Published by Games Workshop in 1982, Judge Dredd was the first in a series of cross-media adaptions of 2000AD comic strips into tabletop games- boardgames and an rpg, projects that were to have significant impacts on the aesthetics of their two main miniatures brands, but most iconically WH40K.
But that is to get ahead of ourselves because 40K was still 5 years away when, in 1982 GW launched their first in-house boardgame design with Ian Livingstone's unassuming little bookcase of a boardgame. This game hit our gaming group- already committed Cosmic players, like an earthquake.
The game's simple enough. There's a map with areas representing Mega City 1 locations. Cards generate classic Dredd perps performing random crimes across the city. The players' Judges move across the city, using action cards to help themselves capture the perps in VP race. On the face of it the game is one of fighting crime on the streets of the Mega City. But that's not taking account of the Grand Hall of Justice, and finkery, damned finkery- at least half of the cards can do bad stuff to your opponents as well as doing good stuff for you. The game becomes one of dirty politics in the corridors of the Grand Hall as players strive to enjoy the Hall's full 6-card redraw in search of that dirty little hand that'll nab you a prize perp.
On face value there's not a lot to Judge Dredd. It's the meta opened by the inevitable and incessant finkery that elevates this otherwise unassuming little production to an unsung proto-AT classic. In my group this game spawned the '25-year revenge' so bitter were the thrashings that were handed out out of sheer spite, all done in the best possible taste. I'm sure that set wasn't the only one to see so much action back in those days. The game is playable in 90 minutes allowing for repeated plays over long days intense with backstabs, grudge bearing and trash talking.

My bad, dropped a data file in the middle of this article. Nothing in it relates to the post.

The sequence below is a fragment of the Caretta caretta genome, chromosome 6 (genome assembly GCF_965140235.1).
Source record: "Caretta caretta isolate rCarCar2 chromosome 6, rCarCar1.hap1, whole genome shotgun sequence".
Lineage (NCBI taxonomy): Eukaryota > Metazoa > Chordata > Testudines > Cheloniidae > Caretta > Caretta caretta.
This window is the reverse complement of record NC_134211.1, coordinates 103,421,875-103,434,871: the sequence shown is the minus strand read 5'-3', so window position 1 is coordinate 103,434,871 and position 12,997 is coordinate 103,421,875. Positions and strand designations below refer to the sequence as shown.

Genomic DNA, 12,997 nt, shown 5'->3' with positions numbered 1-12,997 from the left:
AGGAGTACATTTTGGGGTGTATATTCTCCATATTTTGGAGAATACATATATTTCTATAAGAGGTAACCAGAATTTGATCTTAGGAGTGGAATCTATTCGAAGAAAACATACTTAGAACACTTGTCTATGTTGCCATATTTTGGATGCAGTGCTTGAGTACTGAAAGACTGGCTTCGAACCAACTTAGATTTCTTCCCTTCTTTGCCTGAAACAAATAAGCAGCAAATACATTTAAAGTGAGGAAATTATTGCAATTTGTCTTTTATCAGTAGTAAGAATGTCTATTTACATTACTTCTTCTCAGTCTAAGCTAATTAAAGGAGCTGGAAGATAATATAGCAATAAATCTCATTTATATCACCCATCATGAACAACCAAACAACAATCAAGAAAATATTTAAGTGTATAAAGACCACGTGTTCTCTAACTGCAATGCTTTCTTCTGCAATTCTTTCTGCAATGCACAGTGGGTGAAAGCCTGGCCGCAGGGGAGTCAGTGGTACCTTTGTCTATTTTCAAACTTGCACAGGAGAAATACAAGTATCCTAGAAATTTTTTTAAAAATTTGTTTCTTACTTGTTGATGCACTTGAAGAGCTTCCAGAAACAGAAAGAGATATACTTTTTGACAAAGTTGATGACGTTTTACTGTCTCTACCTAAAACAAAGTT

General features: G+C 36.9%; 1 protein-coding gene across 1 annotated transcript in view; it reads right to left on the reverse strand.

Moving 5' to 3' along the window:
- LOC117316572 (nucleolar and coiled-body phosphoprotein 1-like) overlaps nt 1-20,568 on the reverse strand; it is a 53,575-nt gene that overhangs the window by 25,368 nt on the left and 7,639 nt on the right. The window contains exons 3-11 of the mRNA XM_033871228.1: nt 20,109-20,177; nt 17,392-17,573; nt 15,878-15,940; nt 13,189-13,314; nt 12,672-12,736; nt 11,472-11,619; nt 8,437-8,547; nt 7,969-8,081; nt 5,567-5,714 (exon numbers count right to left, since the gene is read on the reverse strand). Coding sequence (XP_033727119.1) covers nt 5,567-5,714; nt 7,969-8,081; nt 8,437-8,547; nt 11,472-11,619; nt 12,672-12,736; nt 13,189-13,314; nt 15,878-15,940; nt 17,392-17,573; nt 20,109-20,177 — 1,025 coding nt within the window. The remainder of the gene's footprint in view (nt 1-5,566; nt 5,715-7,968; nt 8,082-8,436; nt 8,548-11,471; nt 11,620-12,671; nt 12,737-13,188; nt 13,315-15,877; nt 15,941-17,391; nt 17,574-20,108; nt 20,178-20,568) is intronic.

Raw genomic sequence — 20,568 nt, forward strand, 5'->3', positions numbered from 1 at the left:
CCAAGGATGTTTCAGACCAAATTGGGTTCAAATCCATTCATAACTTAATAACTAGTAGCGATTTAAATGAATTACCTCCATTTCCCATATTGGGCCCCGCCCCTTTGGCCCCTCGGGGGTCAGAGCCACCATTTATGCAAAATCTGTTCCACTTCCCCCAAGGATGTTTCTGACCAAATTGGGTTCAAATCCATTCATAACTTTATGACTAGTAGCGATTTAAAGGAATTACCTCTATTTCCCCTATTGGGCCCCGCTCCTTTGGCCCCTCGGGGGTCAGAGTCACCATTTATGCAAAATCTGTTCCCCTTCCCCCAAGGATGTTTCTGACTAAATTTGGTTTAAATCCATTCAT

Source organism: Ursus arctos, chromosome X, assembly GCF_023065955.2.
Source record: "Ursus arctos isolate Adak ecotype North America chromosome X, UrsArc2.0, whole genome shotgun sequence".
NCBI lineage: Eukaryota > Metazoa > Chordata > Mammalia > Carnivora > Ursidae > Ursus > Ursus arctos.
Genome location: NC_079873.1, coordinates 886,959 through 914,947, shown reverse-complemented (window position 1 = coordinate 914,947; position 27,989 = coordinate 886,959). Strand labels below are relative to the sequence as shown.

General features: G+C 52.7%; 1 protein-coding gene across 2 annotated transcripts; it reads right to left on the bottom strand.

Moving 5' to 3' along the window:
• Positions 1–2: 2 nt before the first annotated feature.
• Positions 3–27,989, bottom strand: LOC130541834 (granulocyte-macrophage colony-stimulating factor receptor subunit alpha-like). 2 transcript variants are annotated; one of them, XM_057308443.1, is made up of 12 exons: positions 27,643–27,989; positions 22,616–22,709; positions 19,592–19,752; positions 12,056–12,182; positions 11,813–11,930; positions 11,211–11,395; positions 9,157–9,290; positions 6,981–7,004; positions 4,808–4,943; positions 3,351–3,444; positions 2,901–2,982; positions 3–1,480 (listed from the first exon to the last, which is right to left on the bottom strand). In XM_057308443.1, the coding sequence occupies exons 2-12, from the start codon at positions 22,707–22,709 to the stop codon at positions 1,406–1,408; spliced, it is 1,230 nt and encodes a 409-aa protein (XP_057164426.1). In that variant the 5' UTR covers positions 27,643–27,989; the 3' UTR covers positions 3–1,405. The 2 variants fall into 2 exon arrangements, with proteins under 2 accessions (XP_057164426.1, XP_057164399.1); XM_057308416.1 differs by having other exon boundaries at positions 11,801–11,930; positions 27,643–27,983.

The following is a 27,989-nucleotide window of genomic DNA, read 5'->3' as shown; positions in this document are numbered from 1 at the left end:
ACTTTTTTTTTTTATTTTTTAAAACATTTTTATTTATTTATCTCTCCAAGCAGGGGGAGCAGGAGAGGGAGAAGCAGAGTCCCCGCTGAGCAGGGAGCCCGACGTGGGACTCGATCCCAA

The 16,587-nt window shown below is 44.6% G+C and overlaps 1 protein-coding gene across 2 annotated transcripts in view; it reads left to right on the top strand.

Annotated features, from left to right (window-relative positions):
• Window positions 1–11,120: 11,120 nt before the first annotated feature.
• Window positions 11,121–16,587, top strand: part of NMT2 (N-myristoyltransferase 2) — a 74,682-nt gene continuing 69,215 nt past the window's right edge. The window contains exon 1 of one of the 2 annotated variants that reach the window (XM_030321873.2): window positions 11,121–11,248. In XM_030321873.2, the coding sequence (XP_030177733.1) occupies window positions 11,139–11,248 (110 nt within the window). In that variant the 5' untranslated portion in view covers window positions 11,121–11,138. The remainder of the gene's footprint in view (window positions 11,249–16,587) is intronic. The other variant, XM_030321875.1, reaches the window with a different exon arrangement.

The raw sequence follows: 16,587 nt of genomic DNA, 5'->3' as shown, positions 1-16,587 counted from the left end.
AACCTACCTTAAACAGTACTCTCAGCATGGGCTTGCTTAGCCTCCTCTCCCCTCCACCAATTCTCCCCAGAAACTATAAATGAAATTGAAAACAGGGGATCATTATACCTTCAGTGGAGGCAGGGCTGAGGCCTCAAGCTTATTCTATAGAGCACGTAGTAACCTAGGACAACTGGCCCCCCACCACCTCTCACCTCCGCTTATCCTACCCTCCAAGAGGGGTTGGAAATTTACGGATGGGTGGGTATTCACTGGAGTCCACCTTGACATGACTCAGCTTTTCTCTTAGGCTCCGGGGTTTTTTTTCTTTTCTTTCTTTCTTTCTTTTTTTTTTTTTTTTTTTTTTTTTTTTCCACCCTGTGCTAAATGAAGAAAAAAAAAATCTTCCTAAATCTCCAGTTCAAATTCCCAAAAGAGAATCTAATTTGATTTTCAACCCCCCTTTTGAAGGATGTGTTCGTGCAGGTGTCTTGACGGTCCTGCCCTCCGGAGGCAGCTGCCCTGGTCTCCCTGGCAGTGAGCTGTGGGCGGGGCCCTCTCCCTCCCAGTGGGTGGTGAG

If the game was brutal behind its deceptively simple appearance, the production was evocative if a bit cheap. The board was outstanding- a thick jig-map featuring all-new artwork by Dredd artist Ian Gibson. The cheap was the crime cards- which had to be half size to fit on the map, these were unlaminated perforated sheet cards instead of card deck style cards like the full size action cards. The cards all had original artwork reproduced from the comics. This created a good in-game narrative out of the combos of perps and crimes from the monstrous- Judge Death doing a murder to the ludicrous- Gestapo Bob littering; and the action cards felt like combat kit to tool up with as well as finks to husband.
BGG lists Judge Dredd's categories as Comic Book/Strip, Fighting, Science Fiction. That's pretty apt. The game's crimefighting theme is only lightly brushed and pasted on, but it's there. Played knives out, the fighting is real. As a design, Judge Dredd is perfect. The mechanics are simple and are clearly explained in the short rulebook. A new edition would only need a slight production upgrade- the crime cards most importantly. GW and/or Ian Livingstone licensing the rights for a reprint? Well, you can dream, can't you?